Key factor analysis

Key Factor Analysis

Firms face many constraints on their activity and plan accordingly:

  • limited demand ;
  • limited skilled labour and other production resources ;
  • limited finance ('capital rationing').

For example, a firm is facing a labour shortage this month due to sickness and, as a result, cannot produce the number of units that it would like to. How should its production plan be revised?

Key factor analysis is a method used for decision making in the short term with one limiting factor. If there are two or more scarce resources, then linear programming should be used instead.

Key factor analysis - calculations

The usual objective in questions is to maximise profit. Given that fixed costs are unaffected by the production decision in the short run, the approach should be to maximise the contribution earned.

If there is one limiting factor, then the problem is best solved using key factor analysis.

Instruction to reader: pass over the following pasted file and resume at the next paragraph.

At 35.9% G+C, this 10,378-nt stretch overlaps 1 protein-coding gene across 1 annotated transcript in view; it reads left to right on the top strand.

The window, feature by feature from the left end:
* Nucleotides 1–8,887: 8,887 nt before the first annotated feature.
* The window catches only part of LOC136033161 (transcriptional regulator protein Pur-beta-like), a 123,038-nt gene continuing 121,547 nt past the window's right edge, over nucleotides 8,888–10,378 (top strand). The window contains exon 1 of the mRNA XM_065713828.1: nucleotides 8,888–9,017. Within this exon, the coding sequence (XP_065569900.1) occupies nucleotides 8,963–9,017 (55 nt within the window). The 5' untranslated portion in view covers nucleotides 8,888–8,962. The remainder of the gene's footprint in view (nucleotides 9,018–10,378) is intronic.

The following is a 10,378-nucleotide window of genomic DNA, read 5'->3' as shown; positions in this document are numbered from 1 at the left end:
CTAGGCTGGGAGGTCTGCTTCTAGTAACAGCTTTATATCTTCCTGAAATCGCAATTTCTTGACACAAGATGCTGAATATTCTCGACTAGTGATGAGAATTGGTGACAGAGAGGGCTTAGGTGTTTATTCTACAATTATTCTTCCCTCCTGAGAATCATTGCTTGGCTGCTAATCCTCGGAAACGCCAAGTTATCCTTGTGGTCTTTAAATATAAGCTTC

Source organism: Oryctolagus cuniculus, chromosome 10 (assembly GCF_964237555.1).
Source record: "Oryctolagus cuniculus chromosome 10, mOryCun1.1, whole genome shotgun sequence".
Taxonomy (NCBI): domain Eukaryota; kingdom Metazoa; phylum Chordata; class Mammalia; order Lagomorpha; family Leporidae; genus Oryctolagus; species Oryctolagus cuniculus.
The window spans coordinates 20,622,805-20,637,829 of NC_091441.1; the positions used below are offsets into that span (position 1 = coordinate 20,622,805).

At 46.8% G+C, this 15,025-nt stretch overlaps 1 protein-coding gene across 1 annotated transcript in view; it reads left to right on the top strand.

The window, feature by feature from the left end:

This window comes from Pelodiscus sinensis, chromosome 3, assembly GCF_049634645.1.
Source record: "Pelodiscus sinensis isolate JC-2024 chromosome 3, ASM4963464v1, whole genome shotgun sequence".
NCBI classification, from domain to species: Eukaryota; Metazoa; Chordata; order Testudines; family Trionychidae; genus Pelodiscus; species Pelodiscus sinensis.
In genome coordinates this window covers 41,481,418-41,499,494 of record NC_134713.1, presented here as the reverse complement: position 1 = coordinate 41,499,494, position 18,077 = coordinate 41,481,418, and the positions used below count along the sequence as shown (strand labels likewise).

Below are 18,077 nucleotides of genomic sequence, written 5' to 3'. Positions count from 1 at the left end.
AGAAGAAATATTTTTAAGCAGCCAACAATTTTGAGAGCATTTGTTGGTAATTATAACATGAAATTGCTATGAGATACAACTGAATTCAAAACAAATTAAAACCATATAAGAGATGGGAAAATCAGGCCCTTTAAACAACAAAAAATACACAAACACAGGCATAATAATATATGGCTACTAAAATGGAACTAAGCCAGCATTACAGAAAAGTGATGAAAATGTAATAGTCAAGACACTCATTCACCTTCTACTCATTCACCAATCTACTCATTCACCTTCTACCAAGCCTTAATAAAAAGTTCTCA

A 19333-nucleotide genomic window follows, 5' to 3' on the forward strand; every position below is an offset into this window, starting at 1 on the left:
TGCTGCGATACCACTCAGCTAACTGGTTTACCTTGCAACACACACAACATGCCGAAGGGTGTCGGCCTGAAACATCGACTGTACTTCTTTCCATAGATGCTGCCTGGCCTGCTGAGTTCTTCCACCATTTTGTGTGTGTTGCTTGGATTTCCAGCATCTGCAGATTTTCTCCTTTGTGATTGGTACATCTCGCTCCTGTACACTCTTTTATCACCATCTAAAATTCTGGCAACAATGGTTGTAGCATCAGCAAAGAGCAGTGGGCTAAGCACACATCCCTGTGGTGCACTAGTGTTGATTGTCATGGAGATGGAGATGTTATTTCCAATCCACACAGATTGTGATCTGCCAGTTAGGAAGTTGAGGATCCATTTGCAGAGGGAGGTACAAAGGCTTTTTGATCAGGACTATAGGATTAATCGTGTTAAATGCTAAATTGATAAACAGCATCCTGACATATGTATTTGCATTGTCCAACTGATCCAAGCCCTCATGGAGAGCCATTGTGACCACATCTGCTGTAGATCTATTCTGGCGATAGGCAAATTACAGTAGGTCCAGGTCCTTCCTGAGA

Step 1: identify the scarce resource.

Step 2: calculate the contribution per unit for each product.

Step 3: calculate the contribution per unit of the scarce resource for each product.

Step 4: rank the products in order of the contribution per unit of the scarce resource.

Step 5: allocate resources using this ranking and answer the question.


  • There is a single quantifiable objective - e.g. maximise contribution. In reality there may be multiple objectives such as maximising return while simultaneously minimising risk.
  • Each product always uses the same quantity of the scarce resource per unit. In reality this may not be the case. For example, learning effects may be enjoyed.
  • The contribution per unit is constant. In reality this may not be the case:
    • the selling price may have to be lowered to sell more
    • there may be economies of scale, for example a discount for buying in bulk.
  • Products are independent - in reality:
    • customers may expect to buy both products together
    • the products may be manufactured jointly together.
  • The scenario is short term. This allows us to ignore fixed costs
Created at 8/10/2012 2:49 PM  by System Account  (GMT) Greenwich Mean Time : Dublin, Edinburgh, Lisbon, London
Last modified at 9/26/2013 10:54 AM  by System Account  (GMT) Greenwich Mean Time : Dublin, Edinburgh, Lisbon, London

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limiting factors;key factor analysis

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